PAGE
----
Featured next in this week’s posts are certain aspects of the total excavation of Patterson Village by This Land Archaeology Inc. between the fall of 2012 and 2014—as documented in my book The Archaeology of Patterson Village: A 19th Century Company Town in the Township of Vaughan, Ontario, published by I C Publishing (2017) in a new publication series Our Lands Speak.

This blog focuses specifically on the factory located just west of Patterson Village on an intermediate terrace of the Humber River. Unfortunately, the factory buildings located on the land developed by DG Group had been taken down after the abandonment of the village, and the space converted to use for farm buildings. Thus, the 2012-2014 excavations concentrated more on the company town of Patterson Village.

However, we have a very significant amount of historical information about the factory from newspaper accounts and from a large, colour lithograph produced in the 1880s. Copies of the newspaper accounts and other documents were provided in a digital format by Ruth Redelmeier, who has spent more than two decades researching the factory, the company town, the Patterson Family, and the Patterson businesses. Ruth wrote a supplement to my book on the Patterson family and their businesses. Ruth also allowed composite photographs to be taken by our photographer, Leslie Town. These we stitched together in Photoshop to produce a high-resolution copy of the lithograph. This reproduction has been used on the cover of the three versions of the book on the excavations and is also used elsewhere in the text.

The York Herald, a local newspaper based in Richmond Hill, published an article on May 19, 1881 which described most of the factory buildings, what the function of each was, how many people worked there, and their dates of construction.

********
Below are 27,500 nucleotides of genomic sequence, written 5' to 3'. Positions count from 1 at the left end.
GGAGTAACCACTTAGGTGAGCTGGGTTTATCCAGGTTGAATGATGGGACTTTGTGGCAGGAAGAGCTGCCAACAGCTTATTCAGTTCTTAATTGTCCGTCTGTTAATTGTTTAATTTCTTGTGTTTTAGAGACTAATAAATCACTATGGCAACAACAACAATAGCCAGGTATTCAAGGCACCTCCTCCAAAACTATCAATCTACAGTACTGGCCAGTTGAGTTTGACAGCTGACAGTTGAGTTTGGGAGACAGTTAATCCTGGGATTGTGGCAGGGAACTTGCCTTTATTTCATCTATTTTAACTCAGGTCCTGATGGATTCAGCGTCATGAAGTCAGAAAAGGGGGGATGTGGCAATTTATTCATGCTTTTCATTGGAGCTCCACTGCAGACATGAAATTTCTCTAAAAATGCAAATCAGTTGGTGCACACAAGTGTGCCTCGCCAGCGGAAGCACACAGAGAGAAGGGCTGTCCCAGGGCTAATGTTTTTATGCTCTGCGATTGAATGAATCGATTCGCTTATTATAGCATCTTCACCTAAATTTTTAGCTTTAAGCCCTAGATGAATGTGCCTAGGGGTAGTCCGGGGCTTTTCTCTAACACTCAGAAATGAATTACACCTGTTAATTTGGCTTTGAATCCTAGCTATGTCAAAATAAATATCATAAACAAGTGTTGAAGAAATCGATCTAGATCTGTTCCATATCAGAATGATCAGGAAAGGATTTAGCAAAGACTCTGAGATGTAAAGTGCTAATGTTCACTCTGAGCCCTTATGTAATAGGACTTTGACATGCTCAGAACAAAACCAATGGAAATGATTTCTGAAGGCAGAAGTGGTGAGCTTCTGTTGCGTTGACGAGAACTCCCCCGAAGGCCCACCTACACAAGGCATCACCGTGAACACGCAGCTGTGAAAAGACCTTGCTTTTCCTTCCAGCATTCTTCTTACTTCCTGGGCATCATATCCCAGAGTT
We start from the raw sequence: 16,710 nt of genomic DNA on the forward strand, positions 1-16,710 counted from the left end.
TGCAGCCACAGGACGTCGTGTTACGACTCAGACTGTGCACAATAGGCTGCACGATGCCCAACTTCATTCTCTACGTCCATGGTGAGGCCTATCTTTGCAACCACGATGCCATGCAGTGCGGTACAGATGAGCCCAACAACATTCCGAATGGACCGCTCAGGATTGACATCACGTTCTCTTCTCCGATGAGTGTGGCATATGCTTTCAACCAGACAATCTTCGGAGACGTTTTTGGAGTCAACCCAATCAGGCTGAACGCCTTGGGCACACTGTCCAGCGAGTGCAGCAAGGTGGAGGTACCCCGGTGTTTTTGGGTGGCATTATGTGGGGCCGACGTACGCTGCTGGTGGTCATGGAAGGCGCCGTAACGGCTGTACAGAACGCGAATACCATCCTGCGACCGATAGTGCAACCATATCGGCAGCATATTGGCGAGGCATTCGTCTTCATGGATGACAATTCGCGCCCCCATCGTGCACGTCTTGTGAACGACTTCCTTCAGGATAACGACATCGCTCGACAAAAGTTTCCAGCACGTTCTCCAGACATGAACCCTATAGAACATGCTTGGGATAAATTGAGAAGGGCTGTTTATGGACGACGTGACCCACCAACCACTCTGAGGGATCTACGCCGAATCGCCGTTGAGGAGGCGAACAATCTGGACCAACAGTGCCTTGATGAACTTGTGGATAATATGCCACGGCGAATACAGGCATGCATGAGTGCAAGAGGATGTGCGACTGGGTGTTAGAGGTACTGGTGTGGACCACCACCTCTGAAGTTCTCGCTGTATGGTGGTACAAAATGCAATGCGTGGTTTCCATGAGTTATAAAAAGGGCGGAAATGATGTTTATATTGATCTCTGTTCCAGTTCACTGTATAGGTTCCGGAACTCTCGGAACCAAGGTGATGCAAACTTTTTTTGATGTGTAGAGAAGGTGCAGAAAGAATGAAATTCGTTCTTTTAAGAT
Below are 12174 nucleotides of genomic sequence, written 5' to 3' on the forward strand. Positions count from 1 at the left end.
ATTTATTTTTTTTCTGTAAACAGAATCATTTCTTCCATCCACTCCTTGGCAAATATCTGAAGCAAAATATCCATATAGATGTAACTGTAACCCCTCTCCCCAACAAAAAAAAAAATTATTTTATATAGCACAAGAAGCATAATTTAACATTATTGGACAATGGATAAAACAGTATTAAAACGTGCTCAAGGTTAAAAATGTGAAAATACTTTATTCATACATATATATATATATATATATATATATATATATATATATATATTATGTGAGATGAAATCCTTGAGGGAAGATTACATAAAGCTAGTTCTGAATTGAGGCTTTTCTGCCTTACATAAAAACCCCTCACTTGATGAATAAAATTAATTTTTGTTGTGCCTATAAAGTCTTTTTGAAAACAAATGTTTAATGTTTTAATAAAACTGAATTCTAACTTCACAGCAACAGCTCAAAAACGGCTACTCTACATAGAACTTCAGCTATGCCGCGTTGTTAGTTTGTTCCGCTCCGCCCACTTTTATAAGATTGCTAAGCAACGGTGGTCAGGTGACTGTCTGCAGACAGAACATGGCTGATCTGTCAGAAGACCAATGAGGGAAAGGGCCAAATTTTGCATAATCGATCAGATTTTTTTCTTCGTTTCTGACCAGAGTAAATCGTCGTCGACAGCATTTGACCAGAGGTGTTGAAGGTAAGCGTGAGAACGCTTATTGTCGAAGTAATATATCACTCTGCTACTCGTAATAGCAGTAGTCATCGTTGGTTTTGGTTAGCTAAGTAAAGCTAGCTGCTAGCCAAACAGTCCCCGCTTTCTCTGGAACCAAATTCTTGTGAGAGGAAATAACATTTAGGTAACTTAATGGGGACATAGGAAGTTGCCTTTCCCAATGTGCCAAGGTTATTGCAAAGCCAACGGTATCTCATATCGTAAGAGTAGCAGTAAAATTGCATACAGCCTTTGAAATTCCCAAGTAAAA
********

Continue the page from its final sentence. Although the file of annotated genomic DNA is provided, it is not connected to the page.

The version of this lithograph presented above illustrates the function of each building, while another version of it is published in the book and shows the dates of construction.

One example of the descriptions provided in the York Herald was:

“The one-storey brick foundry, 74 by 42 feet with a high rook with skylights providing natural light for the daily casting of the iron farm equipment parts. Sixteen to 29 men worked here.”

There are two other aspects of the lithograph which are of special interest. First, it shows the Manager’s House in the extreme right-hand corner of the illustration. While this building was still standing in the fall of 2012, our subsequent excavations around it revealed no evidence of a 19th century occupation. There was no cistern, no privies or other features found as there were around the other houses in the Village.  This suggested to me that this house had been moved from its original location after the closure of the village. Towards the top of the illustration, there is a building labelled “Stable.” This is the location of a stone foundation we excavated in 2014. Of interest, there were no artifacts recovered from this building which would have suggested its function as a stable. This is a poignant reminder that it is often difficult, if not impossible, to determine the function of buildings found on Euro-Canadian sites without supporting historical documentation.

Photo Credit: The Lithograph of Patterson & Bro. Factory from the 1880’s is courtesy of Ruth Redelmeier

Kindest regards,

William D. Finlayson